Sunday, September 02, 2007

Should I have no sympathy?




Would you want to have sex with this man in a bathroom?

The big story at the moment in America is the resignation of US Republican senator, Larry Craig, who was caught engaging in a bit of foot tapping for gay sex in an airport toilet by a police sting. Craig's political record on gay rights suggests he liked to play the homophobe, with a strong stance against same-sex marriage and voting not to include homophobic hate crimes in new anti hate-crime legislation.

I can (just about) understand it when some Republican comes out with a load of homophobic bile - the Republican parts of America are somwhat isolated, ruled by Bible-bashers who believe in Creationism and rarely leave their own states, let alone own a passport. Anyone a bit different usually has the good sense to leave to a costal city the minute they can afford the bus fare. So diversity isn't usually a concept they encounter. But for someone who is gay (or bisexual) to publicly support homophobic legislation - my first thought is that the bastard deserved all he got - and the American media have pounced upon this story in a gleeful way - the Republicans have washed their hands of him, while Democrat reporters are loving the sleazy scandal. An article on the news last night lovingly talked about the "language of bathroom sex", giving us all a little schooling on the rules on how to get sex in a toilet. Puns are flying around galore.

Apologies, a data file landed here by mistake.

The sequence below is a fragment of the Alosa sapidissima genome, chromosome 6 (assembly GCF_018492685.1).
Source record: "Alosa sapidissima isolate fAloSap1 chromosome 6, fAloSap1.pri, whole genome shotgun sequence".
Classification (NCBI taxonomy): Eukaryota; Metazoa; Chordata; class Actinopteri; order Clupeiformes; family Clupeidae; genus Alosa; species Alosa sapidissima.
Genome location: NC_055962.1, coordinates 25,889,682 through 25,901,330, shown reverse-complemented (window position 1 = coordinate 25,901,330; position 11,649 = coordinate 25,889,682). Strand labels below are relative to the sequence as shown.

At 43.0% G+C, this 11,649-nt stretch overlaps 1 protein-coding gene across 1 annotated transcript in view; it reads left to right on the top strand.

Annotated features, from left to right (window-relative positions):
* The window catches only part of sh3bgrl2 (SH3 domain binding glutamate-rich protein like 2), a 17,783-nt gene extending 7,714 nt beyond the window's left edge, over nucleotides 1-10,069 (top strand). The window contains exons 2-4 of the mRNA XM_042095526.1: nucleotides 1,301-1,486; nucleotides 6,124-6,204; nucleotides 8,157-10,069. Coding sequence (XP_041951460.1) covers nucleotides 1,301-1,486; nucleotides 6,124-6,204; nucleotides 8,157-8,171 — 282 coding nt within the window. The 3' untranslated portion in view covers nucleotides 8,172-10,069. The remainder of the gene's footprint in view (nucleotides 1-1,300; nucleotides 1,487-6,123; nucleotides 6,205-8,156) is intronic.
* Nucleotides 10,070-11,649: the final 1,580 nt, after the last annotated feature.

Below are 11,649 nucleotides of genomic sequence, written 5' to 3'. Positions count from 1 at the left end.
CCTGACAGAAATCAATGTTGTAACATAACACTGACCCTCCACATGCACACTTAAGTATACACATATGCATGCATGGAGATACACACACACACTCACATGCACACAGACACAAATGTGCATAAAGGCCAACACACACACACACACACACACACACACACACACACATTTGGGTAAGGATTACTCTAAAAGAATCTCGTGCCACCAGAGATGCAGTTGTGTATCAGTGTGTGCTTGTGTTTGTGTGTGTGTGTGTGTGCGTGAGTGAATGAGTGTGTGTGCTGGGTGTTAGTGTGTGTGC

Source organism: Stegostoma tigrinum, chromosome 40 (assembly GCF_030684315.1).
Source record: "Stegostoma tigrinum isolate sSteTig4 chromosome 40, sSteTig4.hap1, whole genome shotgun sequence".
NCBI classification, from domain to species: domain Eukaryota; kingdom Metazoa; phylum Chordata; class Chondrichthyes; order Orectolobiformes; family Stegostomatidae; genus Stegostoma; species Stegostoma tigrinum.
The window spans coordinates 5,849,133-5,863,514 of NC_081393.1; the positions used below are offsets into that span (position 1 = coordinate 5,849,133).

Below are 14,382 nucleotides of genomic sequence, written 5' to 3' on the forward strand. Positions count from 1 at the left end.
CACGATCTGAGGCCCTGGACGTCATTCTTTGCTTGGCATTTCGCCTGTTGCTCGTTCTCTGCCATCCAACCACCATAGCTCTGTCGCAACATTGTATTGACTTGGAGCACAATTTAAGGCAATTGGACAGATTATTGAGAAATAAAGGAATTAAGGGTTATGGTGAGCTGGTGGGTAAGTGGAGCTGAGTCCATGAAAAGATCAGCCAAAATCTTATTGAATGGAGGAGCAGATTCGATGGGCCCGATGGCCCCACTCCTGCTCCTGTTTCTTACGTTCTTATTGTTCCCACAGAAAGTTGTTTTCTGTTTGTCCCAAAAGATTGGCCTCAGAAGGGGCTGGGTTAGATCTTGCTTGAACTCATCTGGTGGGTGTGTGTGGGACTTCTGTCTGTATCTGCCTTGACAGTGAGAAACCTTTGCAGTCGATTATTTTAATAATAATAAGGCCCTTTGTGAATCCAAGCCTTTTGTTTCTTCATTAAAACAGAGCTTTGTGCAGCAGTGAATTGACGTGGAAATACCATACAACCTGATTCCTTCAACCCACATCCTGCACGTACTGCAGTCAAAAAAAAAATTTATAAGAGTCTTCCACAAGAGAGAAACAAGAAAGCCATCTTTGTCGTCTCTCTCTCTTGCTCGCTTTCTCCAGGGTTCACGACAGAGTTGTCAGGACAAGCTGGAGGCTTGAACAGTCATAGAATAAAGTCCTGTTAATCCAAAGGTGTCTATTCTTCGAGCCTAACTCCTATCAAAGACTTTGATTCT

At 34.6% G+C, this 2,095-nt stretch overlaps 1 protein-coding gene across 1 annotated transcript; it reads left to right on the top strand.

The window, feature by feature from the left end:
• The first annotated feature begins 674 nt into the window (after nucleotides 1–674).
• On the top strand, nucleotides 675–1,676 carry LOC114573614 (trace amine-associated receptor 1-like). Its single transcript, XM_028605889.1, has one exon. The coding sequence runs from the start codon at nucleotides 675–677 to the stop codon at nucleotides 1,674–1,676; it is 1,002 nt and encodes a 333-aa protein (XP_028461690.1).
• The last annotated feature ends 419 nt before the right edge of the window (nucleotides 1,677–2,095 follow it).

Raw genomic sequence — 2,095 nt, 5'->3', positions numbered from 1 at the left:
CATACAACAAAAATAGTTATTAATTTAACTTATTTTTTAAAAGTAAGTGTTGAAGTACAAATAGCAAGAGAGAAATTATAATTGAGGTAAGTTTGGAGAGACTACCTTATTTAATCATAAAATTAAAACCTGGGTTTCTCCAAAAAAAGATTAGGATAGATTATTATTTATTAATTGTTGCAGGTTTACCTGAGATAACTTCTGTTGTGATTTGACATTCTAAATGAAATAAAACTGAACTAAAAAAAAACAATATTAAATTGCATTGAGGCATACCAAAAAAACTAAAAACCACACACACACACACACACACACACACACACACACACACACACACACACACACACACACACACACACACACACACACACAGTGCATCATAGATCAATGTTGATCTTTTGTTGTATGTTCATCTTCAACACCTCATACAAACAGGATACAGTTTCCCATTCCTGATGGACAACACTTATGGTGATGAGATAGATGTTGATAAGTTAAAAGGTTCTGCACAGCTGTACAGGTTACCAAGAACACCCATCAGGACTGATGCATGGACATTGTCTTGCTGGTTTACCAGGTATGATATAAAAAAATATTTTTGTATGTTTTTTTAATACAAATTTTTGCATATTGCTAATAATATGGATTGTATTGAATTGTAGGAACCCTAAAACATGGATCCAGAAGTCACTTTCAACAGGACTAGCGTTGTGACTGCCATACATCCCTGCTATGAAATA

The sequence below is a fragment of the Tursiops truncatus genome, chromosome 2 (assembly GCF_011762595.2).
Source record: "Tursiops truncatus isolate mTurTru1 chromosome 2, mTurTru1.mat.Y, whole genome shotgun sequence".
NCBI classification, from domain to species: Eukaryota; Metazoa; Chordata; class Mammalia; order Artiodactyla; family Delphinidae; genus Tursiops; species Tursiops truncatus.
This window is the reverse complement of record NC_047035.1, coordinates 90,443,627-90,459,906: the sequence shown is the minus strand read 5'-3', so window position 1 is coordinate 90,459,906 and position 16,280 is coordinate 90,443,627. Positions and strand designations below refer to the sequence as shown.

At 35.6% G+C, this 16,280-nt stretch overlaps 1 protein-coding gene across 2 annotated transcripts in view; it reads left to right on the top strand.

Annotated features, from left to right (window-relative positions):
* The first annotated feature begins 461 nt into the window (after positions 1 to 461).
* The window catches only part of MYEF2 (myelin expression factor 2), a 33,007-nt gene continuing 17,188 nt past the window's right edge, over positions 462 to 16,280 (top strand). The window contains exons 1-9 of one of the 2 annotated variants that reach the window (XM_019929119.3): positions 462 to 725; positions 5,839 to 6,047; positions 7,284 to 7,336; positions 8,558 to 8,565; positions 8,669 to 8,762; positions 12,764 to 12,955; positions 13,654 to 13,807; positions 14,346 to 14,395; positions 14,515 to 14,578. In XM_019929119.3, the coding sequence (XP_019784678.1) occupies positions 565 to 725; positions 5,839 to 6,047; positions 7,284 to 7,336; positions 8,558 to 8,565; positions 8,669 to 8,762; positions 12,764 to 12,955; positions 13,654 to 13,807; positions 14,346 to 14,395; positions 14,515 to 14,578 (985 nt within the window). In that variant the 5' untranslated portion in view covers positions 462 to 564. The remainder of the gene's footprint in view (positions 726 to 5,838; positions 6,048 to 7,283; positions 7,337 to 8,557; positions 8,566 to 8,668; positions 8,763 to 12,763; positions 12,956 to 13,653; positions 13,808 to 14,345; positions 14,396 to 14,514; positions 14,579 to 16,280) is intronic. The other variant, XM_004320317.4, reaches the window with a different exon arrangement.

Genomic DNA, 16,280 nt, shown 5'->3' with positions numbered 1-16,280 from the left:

But while I don't have any (or much) pity for Craig, I'm concerned about the way that the story has been reported - what is missing from the debate. Nowhere in the American media have I seen anyone argue that police entrapment - particularly in cases of men having sex in bathroom stalls, is both morally repungent and a waste of taxpayer's money. Really, in a case like this - who got hurt? Who is the victim? You could argue that some innocent young chap or lad might have a pass made at him - but in the huge majority of cases, gay men who engage in this sort of activity are incredibly careful to ensure that anyone they try to get involved with, is of a similar mindset. It is unsurprising that Craig thought that a policeman, sitting in a stall, not bothering to leave after a few minutes, was lingering with sexual intent.